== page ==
And then there is always the finish… That moment you are anticipating even before you begin the race, that moment you are so overwhelmed with accomplishment that you can barely stand it, that moment that made all the sweat, struggle, pain, and training worth it. This is a moment I have yet to experience in PA school, but with each day I am looking more and more forward to it. That moment when I graduate and know that I have been equipped with all the essentials I need to be a successful PA, that moment I can finally say, “Yes I did it!” As much as I am looking forward to this day, I am trying to remember to make the most of the journey along the way. Because for me, at the end of the day about 90% of the race is the experiences I have along the way. So during these next 21 months I am going to try to remind myself not to take this time for granted. Instead, I am going to embrace these long days, late nights, tears, laughs, mountains of information, and heaps of ingested coffee for all that it is worth. I am so very thankful not only for my family and friends outside the program that encourage me each and every day but also for the family and friends I have made within the program. Hands down, there is no way I could succeed without the other 37 students or teachers by my side each day and the inspiration I gain from all of them. So here we go, Class of 2017, five months down and only 22 more to go! I look forward to where this journey takes all of us and excitedly await the day we successfully cross the finish line of PA school, otherwise known to me as  “The Ultimate Marathon”.

Shout out picture to my running buddies who have stuck by my side since day 2 of PA school!

Shout out picture to my running buddies who have stuck by my side since day 2 of PA school!

Volunteering at Open Door Clinic of Alamance County

PA school has to be one of the most difficult things I have taken on in my 25 years of life thus far. There are definitely moments when I’ve questioned whether or not I have what it takes to learn everything I need to, deal with all of the stress of PA school, and manage to keep my sanity. In addition to these trying moments when I wonder what I was thinking when I decided to start this crazy 27-month journey, there are the times when I realize this is my passion and what I was put on this earth to do.

As PA students at Elon, we are given the opportunity to volunteer on Tuesdays and Thursdays at the Open Door Clinic of Alamance County. The Open Door Clinic provides healthcare to the uninsured and underserved population in Alamance County. We have the opportunity to interact with the patients by writing down their chief complaint, past medical history, and medications. We take all of their vital signs and triage the patients as well.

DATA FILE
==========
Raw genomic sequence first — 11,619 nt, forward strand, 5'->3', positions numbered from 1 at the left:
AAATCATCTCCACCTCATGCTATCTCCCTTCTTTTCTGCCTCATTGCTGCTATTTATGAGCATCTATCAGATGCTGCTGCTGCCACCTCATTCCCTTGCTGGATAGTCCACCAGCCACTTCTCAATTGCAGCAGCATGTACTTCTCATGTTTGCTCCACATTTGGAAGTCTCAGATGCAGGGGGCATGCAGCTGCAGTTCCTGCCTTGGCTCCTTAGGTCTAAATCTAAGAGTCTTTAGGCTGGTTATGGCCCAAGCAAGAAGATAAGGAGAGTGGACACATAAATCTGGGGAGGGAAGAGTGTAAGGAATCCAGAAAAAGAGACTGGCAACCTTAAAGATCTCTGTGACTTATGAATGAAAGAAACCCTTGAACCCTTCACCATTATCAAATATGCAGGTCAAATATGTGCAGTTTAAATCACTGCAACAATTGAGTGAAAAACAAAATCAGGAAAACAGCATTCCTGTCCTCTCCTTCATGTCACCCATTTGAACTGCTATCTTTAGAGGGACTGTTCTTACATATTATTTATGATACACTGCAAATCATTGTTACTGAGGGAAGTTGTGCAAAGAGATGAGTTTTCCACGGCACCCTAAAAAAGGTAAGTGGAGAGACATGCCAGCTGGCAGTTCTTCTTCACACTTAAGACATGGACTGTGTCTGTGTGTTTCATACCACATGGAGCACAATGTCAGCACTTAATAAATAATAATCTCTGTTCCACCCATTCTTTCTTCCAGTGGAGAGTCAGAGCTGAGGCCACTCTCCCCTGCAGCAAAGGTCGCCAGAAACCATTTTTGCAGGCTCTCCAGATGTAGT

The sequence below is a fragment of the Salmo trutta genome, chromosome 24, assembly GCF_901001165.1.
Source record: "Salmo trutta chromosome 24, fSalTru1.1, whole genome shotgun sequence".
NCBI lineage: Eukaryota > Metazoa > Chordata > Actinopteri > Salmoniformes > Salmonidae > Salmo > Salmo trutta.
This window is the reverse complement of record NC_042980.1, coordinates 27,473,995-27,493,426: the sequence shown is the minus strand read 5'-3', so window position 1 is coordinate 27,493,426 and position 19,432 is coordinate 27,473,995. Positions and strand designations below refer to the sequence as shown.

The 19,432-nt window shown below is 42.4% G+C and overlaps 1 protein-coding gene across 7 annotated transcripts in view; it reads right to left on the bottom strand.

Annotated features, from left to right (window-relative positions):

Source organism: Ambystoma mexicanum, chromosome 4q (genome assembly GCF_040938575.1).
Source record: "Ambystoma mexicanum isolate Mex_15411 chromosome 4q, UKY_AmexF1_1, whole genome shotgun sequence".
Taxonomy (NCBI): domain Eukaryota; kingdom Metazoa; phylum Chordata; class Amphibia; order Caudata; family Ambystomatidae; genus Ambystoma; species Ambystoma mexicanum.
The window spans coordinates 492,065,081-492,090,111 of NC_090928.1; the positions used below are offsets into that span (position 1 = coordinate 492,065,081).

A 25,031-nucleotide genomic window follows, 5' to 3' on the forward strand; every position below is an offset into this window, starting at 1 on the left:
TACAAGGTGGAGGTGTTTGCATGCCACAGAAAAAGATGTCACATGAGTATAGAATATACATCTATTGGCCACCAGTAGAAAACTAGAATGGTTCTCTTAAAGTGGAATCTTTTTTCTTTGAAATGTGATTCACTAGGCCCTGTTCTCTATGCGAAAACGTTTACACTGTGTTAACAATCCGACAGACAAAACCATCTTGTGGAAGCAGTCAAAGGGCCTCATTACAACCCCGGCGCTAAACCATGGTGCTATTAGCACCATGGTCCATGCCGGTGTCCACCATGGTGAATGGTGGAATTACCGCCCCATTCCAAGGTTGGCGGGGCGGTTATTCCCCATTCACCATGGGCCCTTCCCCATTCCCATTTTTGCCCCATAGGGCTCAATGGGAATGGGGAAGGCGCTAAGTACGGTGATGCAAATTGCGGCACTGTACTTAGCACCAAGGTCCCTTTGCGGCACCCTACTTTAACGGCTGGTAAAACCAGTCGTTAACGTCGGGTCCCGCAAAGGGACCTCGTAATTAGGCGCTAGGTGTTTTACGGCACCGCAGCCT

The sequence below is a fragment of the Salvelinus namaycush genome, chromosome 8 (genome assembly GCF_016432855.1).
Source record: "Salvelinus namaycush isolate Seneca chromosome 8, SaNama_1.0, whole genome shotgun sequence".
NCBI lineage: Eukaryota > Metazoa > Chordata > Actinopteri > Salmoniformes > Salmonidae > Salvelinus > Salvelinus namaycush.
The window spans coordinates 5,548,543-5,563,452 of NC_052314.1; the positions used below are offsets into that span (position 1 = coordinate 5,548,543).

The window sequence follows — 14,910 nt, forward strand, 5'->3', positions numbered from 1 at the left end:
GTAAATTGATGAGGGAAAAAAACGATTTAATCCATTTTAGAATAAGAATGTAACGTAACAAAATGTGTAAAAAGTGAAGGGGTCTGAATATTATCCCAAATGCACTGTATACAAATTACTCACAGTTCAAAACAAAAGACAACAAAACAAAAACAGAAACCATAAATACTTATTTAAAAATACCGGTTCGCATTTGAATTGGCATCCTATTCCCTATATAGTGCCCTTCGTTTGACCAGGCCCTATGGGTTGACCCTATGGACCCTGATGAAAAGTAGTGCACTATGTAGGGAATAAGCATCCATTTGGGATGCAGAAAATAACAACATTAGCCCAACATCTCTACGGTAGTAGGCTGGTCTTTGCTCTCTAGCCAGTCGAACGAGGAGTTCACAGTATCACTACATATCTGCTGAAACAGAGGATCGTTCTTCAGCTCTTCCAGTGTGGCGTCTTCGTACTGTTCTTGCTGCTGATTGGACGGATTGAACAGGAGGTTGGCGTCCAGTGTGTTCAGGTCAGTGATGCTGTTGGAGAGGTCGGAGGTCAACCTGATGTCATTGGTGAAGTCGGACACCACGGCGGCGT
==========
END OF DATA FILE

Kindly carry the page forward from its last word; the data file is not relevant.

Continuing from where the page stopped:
Volunteering at Open Door Clinic is a great opportunity and helps me realize just how much I’ve learned in my 10 months at Elon. I recognize the medications the patients bring with them and I know what condition the medications are being used to treat. I know what pertinent history questions to ask the patient based on their chief complaint. The healthcare providers will also pull us into the patient rooms when they see something that is a good teaching point. They’ll ask us questions about what certain physical exam findings indicate and what diagnosis it points towards. I know this alone is great practice before next year when we get “pimped” on clinical rotations. “Pimping” is pretty much a round of questions asked by your supervising physician. They keep asking you questions regarding the diagnosis until you get a question wrong. It definitely keeps you on your toes.

One of my favorite memories from volunteering at Open Door Clinic was when a patient came in with a chief complaint of abdominal pain and tightness. It was a wonderful moment for me as a student because I knew where to go with my questions. It was great to know that I was able to connect her chief complaint and responses to history questions. I was able to develop a differential diagnosis in my head, something that we work on throughout our entire time in the program. This gave me a sense of accomplishment and helped me realize that I can do this!

It’s so satisfying to see how much of an impact we can have on these people’s lives. It’s moments like this, when I’m able to put what I’ve learned to use and help someone, that remind me it’s worth all of the stress and late nights. I cannot wait to start my dream job!

Jessica Stevenson PA-S1